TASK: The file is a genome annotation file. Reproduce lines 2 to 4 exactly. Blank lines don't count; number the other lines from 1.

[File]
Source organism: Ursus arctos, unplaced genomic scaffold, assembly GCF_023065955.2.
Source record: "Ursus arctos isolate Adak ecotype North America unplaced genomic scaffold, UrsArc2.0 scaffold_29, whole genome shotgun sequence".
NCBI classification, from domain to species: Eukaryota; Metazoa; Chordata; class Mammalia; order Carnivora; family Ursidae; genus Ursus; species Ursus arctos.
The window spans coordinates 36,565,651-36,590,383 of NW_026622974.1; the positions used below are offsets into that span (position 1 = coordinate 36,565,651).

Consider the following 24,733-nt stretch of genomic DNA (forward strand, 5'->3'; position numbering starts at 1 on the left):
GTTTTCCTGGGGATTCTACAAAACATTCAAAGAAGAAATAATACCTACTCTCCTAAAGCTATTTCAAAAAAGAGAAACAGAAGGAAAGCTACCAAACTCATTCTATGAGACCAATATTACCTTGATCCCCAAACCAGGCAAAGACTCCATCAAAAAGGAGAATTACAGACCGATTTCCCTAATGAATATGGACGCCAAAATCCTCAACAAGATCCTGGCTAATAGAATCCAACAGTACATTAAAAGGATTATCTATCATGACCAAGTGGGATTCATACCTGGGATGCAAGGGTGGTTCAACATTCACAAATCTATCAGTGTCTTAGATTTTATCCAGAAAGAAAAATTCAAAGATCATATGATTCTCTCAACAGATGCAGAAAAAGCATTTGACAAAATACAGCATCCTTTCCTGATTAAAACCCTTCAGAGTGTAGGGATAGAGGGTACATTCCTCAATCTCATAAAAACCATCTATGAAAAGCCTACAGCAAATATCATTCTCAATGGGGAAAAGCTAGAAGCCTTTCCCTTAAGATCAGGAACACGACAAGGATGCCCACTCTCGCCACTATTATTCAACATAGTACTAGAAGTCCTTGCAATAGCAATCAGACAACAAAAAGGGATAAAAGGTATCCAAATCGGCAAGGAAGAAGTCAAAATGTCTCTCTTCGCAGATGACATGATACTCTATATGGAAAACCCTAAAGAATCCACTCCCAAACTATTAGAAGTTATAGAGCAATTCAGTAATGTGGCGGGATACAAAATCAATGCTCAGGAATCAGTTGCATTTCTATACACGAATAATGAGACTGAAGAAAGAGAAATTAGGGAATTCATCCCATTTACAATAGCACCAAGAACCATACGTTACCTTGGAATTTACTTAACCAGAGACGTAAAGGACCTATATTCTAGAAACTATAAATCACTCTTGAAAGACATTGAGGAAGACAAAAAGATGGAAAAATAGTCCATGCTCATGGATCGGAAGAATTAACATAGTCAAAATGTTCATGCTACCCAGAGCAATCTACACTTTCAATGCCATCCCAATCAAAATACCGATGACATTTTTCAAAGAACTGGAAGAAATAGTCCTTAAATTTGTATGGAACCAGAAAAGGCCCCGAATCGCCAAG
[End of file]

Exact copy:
Source record: "Ursus arctos isolate Adak ecotype North America unplaced genomic scaffold, UrsArc2.0 scaffold_29, whole genome shotgun sequence".
NCBI classification, from domain to species: Eukaryota; Metazoa; Chordata; class Mammalia; order Carnivora; family Ursidae; genus Ursus; species Ursus arctos.
The window spans coordinates 36,565,651-36,590,383 of NW_026622974.1; the positions used below are offsets into that span (position 1 = coordinate 36,565,651).